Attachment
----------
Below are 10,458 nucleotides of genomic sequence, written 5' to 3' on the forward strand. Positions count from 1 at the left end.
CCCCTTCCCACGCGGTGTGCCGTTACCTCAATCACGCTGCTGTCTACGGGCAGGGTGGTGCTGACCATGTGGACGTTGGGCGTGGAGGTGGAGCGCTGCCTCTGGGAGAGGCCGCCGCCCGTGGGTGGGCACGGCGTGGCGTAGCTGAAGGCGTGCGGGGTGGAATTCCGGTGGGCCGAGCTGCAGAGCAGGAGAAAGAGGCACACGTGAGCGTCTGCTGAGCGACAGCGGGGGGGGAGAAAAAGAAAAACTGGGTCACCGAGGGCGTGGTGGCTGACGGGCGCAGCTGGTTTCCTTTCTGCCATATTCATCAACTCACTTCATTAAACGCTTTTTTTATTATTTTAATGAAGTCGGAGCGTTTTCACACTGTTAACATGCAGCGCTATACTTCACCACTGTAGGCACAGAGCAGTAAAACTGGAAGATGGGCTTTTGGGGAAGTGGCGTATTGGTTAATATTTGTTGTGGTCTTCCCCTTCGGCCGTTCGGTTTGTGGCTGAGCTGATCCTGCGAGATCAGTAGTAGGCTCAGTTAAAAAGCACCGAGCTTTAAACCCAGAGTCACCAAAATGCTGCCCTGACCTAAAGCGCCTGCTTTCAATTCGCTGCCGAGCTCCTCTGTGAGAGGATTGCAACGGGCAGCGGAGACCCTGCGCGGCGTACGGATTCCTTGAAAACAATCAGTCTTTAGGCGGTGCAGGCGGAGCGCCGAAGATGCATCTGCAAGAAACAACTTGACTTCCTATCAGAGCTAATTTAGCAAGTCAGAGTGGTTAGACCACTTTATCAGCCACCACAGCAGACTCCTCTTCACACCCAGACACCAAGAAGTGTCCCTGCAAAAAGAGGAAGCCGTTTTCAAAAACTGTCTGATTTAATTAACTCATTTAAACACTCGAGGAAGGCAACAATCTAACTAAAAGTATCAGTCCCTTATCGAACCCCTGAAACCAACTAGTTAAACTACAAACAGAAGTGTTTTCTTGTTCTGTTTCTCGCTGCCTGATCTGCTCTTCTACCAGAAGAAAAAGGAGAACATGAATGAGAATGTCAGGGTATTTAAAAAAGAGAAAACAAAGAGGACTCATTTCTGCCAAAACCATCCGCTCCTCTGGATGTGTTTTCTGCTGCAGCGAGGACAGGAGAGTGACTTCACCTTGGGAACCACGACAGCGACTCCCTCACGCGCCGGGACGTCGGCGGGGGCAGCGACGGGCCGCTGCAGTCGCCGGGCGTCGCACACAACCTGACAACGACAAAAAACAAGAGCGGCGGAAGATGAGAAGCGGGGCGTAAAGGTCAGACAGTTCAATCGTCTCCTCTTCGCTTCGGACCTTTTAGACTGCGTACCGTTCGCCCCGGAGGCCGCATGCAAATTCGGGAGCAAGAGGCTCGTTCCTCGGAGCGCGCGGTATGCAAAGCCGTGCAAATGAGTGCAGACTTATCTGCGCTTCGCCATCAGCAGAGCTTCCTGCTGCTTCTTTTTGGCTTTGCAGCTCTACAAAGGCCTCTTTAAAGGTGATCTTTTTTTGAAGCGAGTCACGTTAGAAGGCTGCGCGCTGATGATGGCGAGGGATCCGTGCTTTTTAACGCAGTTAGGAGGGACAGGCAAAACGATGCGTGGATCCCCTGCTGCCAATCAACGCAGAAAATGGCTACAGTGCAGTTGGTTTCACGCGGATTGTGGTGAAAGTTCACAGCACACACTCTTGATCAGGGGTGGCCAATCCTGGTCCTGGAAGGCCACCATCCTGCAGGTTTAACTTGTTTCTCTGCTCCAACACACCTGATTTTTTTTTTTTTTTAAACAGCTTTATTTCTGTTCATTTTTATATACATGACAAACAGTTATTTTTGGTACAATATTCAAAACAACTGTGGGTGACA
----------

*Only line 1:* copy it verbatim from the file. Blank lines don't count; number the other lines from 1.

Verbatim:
Below are 10,458 nucleotides of genomic sequence, written 5' to 3' on the forward strand. Positions count from 1 at the left end.